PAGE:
A systematic review of the benefits of mindfulness-based interventions following transient ischemic attack and stroke


  • Conflict of interest: None declared.
  • Sources of support: None.

Correspondence: Maggie Lawrence, Institute of Applied Health Research, Glasgow Caledonian University, K413 Buchanan House, Glasgow G4 0BA, UK.

E-mail: margaret.lawrence@gcu.ac.uk

Twitter: https://twitter.com/StrokePathways



Recent epidemiological studies have demonstrated an association between perceived psychological stress and ischemic stroke. A feature of stroke is recurrence; 30–40% within five-years following first transient ischemic attack/stroke. Equipping patients with skills and coping strategies to help reduce or manage perceived psychological stress may represent an important secondary prevention intervention. Mindfulness-based interventions are structured, group-based self-management programmes with potential to help people with long-term conditions cope better with physical, psychological, or emotional distress. Review evidence suggests significant benefits across a range of physical and mental health problems. However, we could find no evidence synthesis relating specifically to the benefits of mindfulness-based interventions following transient ischemic attack/stroke.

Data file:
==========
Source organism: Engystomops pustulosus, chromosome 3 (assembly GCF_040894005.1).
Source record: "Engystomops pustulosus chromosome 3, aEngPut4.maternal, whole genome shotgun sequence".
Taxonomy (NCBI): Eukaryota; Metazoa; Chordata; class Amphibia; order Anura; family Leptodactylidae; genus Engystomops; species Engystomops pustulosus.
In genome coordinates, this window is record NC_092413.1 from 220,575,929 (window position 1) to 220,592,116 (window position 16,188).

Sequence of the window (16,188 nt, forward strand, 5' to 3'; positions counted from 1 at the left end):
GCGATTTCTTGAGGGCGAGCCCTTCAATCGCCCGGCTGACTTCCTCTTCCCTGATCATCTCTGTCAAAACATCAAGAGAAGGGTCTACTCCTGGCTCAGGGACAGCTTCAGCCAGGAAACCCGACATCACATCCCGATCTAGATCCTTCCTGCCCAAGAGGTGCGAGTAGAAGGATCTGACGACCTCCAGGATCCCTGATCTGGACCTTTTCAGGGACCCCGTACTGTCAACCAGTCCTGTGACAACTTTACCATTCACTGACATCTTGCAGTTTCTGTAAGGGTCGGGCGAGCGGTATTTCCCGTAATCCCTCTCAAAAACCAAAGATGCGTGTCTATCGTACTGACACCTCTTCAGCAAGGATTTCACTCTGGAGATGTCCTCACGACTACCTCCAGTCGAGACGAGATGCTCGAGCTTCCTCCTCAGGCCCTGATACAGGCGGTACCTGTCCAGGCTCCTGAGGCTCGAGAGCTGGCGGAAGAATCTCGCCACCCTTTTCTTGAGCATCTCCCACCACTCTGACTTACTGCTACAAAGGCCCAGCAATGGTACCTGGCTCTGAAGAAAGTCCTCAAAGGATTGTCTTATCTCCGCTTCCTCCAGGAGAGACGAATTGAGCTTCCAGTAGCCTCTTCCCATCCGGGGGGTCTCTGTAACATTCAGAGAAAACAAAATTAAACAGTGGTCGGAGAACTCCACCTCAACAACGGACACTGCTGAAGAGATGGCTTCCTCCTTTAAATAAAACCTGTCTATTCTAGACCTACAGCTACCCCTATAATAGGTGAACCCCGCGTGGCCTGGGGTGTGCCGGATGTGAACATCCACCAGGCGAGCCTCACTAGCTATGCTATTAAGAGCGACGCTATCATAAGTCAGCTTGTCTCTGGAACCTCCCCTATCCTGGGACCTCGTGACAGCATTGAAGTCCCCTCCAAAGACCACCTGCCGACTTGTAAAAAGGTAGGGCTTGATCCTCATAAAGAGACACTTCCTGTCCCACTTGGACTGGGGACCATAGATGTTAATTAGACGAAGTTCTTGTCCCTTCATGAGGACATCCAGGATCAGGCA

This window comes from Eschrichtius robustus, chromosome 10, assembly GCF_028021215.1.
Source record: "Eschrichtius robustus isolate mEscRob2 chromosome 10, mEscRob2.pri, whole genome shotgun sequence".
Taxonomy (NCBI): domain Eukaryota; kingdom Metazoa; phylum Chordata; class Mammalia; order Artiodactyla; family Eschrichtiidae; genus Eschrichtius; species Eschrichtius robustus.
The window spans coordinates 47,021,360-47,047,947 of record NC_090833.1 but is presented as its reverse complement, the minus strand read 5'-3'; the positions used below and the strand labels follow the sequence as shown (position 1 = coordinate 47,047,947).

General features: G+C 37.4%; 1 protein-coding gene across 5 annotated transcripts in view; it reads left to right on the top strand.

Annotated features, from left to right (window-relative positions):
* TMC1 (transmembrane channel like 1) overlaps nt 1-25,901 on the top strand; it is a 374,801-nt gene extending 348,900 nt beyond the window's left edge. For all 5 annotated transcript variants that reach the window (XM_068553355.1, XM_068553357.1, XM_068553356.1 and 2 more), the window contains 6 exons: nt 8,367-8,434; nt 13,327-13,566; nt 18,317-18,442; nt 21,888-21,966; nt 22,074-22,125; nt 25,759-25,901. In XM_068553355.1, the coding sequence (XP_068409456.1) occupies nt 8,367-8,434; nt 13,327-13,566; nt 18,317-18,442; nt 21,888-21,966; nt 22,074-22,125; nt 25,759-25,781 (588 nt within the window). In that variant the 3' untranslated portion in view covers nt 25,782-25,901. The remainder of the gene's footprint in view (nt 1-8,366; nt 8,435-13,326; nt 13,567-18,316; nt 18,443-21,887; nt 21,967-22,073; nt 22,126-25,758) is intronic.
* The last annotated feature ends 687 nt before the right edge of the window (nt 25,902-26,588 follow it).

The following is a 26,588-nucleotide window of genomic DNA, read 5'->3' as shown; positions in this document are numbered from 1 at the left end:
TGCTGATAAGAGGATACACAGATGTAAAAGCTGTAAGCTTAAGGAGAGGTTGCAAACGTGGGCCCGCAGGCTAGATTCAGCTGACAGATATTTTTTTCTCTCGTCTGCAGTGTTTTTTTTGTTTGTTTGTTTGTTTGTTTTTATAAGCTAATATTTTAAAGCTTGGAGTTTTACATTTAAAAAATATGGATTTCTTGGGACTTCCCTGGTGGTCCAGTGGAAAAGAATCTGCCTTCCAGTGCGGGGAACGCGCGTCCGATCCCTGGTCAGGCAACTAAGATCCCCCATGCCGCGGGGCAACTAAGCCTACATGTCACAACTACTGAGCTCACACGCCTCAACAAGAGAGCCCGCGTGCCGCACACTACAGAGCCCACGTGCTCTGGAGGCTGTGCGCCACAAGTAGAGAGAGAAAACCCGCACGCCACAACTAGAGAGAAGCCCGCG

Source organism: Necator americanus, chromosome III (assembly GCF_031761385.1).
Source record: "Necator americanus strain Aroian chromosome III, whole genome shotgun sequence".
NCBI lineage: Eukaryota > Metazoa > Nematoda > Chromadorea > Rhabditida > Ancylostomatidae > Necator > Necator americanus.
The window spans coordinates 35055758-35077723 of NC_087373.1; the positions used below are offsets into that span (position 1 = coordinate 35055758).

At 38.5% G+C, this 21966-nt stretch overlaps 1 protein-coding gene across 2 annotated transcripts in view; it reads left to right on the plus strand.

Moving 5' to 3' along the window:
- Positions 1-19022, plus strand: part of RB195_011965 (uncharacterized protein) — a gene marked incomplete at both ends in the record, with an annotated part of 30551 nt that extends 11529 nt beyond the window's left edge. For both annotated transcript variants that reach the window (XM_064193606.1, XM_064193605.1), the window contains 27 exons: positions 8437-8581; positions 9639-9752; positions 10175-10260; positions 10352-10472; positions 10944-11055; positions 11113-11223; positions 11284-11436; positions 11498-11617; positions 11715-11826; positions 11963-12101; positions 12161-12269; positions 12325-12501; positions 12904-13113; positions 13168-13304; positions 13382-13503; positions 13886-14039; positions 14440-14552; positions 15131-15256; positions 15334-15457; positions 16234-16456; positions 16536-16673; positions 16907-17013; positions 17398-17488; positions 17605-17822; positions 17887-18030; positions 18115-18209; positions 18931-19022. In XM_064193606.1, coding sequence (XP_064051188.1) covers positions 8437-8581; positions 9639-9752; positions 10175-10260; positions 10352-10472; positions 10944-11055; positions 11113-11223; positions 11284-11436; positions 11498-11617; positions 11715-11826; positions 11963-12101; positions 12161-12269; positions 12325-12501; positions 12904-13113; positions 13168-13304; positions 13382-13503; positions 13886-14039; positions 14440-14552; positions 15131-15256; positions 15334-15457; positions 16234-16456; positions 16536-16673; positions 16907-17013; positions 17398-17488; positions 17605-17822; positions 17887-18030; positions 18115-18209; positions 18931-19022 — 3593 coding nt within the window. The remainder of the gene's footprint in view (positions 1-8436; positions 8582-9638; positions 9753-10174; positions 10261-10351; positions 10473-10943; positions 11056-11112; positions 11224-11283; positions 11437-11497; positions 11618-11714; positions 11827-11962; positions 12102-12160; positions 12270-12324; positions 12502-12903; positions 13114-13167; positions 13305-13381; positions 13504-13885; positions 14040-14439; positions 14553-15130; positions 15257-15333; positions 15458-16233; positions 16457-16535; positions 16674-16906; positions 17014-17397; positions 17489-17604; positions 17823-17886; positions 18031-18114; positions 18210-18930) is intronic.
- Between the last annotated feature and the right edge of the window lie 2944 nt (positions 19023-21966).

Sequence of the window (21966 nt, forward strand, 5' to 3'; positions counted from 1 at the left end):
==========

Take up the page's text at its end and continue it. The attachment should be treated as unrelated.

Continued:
The review aims to evaluate the benefits of mindfulness-based interventions following transient ischemic attack/stroke.


Six major databases were searched using subject headings and key words. Papers were screened using review-specific criteria. Critical appraisal and data extraction were conducted independently by two reviewers. Statistical meta-analysis was not possible; therefore findings are presented in narrative form.


Four studies involving 160 participants were reviewed. Three papers reported mindfulness-based interventions delivered to groups; one paper reported a mindfulness-based intervention which was delivered one to one. The results demonstrate a positive trend in favor of the benefits of mindfulness-based interventions across a range of psychological, physiological, and psychosocial outcomes including anxiety, depression, mental fatigue, blood pressure, perceived health, and quality of life. No evidence of harm was found.


Following transient ischemic attack/stroke, people may derive a range of benefits from mindfulness-based interventions; however, further methodologically robust trials are required.